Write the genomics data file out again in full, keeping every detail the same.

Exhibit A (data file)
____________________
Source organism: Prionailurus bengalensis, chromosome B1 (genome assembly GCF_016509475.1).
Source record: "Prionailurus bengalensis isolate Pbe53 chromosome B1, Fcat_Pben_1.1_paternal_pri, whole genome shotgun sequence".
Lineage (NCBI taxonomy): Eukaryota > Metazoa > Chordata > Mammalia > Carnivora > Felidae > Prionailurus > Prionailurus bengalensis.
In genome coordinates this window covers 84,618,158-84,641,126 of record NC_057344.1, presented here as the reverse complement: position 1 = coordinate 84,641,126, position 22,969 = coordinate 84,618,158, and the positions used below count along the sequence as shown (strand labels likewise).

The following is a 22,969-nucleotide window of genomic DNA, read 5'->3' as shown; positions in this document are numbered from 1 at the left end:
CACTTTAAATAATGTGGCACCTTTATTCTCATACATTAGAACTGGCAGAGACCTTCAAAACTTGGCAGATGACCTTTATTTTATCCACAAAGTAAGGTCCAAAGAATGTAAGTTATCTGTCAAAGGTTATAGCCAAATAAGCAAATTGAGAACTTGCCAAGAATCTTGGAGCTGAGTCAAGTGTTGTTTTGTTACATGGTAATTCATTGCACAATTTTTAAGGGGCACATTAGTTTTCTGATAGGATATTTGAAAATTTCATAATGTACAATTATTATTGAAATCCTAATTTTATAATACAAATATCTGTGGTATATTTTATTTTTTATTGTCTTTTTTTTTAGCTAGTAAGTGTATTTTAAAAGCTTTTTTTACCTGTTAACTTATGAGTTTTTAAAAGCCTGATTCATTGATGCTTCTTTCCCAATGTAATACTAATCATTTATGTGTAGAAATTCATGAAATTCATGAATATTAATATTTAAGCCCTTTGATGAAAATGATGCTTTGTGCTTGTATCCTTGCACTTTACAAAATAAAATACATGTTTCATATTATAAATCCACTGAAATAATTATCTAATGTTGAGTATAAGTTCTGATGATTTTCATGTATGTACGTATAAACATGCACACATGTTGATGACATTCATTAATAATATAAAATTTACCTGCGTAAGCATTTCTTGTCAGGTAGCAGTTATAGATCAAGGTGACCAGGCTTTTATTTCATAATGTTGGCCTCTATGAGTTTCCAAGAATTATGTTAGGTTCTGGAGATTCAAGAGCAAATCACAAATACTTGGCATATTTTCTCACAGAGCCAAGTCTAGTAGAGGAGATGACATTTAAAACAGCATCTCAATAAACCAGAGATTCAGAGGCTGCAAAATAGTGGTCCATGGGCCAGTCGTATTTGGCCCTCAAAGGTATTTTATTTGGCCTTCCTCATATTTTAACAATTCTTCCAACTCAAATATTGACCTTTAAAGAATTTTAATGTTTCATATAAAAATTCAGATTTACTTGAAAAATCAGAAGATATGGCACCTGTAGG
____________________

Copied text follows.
Source organism: Prionailurus bengalensis, chromosome B1 (genome assembly GCF_016509475.1).
Source record: "Prionailurus bengalensis isolate Pbe53 chromosome B1, Fcat_Pben_1.1_paternal_pri, whole genome shotgun sequence".
Lineage (NCBI taxonomy): Eukaryota > Metazoa > Chordata > Mammalia > Carnivora > Felidae > Prionailurus > Prionailurus bengalensis.
In genome coordinates this window covers 84,618,158-84,641,126 of record NC_057344.1, presented here as the reverse complement: position 1 = coordinate 84,641,126, position 22,969 = coordinate 84,618,158, and the positions used below count along the sequence as shown (strand labels likewise).

The following is a 22,969-nucleotide window of genomic DNA, read 5'->3' as shown; positions in this document are numbered from 1 at the left end:
CACTTTAAATAATGTGGCACCTTTATTCTCATACATTAGAACTGGCAGAGACCTTCAAAACTTGGCAGATGACCTTTATTTTATCCACAAAGTAAGGTCCAAAGAATGTAAGTTATCTGTCAAAGGTTATAGCCAAATAAGCAAATTGAGAACTTGCCAAGAATCTTGGAGCTGAGTCAAGTGTTGTTTTGTTACATGGTAATTCATTGCACAATTTTTAAGGGGCACATTAGTTTTCTGATAGGATATTTGAAAATTTCATAATGTACAATTATTATTGAAATCCTAATTTTATAATACAAATATCTGTGGTATATTTTATTTTTTATTGTCTTTTTTTTTAGCTAGTAAGTGTATTTTAAAAGCTTTTTTTACCTGTTAACTTATGAGTTTTTAAAAGCCTGATTCATTGATGCTTCTTTCCCAATGTAATACTAATCATTTATGTGTAGAAATTCATGAAATTCATGAATATTAATATTTAAGCCCTTTGATGAAAATGATGCTTTGTGCTTGTATCCTTGCACTTTACAAAATAAAATACATGTTTCATATTATAAATCCACTGAAATAATTATCTAATGTTGAGTATAAGTTCTGATGATTTTCATGTATGTACGTATAAACATGCACACATGTTGATGACATTCATTAATAATATAAAATTTACCTGCGTAAGCATTTCTTGTCAGGTAGCAGTTATAGATCAAGGTGACCAGGCTTTTATTTCATAATGTTGGCCTCTATGAGTTTCCAAGAATTATGTTAGGTTCTGGAGATTCAAGAGCAAATCACAAATACTTGGCATATTTTCTCACAGAGCCAAGTCTAGTAGAGGAGATGACATTTAAAACAGCATCTCAATAAACCAGAGATTCAGAGGCTGCAAAATAGTGGTCCATGGGCCAGTCGTATTTGGCCCTCAAAGGTATTTTATTTGGCCTTCCTCATATTTTAACAATTCTTCCAACTCAAATATTGACCTTTAAAGAATTTTAATGTTTCATATAAAAATTCAGATTTACTTGAAAAATCAGAAGATATGGCACCTGTAGG